One of the key features of the last three hurricane seasons in the USA has been record-breaking rainfall leading to devastating floods.
In 2017 rainfall brought by Hurricane Harvey caused catastrophic flooding in Houston and across Southeast Texas generally. The following year Hurricane Florence became the wettest tropical cyclone ever recorded in the Carolinas and this year Southeast Texas was again beset by record-breaking floods resulting from Tropical Storm Imelda.
A new study published in Nature partner journal Climate and Atmospheric Science sheds light on why this trend of wetter tropical storms is happening and why it is likely to continue with global warming.
Science already knows of one climate change-related factor that leads to wetter storms – increasing moisture from rising sea surface temperatures. However, according to current climate models, hurricane rainfall rates will increase up to twice as fast as would be expected due to this factor alone.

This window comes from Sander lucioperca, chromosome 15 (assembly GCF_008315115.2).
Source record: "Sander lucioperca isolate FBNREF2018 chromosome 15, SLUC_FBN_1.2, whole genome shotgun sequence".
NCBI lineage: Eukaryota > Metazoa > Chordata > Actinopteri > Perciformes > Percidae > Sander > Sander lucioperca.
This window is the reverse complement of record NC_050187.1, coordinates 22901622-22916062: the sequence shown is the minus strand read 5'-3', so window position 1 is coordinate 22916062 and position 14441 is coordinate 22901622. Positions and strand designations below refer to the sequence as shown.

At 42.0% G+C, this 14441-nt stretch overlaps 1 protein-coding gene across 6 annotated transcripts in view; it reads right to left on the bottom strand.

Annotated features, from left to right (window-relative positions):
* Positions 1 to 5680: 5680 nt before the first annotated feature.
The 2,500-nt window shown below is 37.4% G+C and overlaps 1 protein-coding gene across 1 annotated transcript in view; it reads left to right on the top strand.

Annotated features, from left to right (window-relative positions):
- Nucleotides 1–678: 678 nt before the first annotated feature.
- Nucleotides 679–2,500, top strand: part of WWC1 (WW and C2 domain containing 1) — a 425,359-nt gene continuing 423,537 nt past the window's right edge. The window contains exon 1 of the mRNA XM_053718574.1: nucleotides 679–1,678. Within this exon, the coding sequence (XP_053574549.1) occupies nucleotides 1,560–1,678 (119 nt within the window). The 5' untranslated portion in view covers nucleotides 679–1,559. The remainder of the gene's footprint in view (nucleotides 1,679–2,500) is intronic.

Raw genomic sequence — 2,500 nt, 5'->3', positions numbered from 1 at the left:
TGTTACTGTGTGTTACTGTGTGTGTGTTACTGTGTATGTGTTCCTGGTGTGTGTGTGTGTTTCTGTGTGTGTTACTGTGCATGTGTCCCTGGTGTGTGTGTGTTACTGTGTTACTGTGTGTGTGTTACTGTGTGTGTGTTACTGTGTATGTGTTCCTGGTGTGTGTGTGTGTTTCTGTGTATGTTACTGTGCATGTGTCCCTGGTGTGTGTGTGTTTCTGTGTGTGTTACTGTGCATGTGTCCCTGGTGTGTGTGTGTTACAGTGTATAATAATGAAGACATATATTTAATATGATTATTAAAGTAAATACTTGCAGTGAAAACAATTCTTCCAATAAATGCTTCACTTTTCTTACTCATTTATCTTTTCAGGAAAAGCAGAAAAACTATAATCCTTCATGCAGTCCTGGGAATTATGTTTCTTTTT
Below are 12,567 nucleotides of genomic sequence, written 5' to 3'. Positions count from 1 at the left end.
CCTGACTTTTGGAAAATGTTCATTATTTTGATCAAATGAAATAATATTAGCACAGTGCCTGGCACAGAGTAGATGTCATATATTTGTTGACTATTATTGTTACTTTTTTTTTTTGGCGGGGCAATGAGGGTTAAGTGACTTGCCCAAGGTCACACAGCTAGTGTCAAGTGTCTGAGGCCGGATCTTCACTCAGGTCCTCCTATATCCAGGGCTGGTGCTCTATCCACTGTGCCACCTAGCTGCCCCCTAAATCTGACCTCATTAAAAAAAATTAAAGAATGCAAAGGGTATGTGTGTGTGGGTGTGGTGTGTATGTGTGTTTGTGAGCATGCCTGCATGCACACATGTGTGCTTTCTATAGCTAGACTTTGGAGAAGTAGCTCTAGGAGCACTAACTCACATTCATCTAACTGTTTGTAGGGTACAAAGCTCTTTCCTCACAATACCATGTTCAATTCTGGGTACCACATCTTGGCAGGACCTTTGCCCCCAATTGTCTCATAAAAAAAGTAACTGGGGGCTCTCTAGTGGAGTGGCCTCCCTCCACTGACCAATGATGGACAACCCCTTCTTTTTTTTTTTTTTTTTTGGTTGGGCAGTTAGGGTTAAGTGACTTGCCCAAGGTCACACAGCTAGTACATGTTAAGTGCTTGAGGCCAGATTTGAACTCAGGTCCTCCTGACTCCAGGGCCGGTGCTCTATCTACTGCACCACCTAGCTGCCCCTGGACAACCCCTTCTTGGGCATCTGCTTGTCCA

In a bid to solve this anomaly the research team from Princeton University began to look at the impact wind might have on rainfall, since observational studies have shown that storms with stronger winds tend to produce higher rainfall rates and climate models also predict that hurricane wind strength is likely to increase with climate change.
To test their theory the Princeton team analysed more than 4,000 simulated storms under current and future climate conditions. Their method revealed a clear correlation between wind, rainfall and global temperature rises.
“We found that not only did a storm’s holding capacity for water vapor increase because of global warming but also that the storms were getting stronger and contributing to higher rainfall rates,” said lead study author Maofeng Liu, a post-doctoral research associate in civil and environmental engineering at Princeton.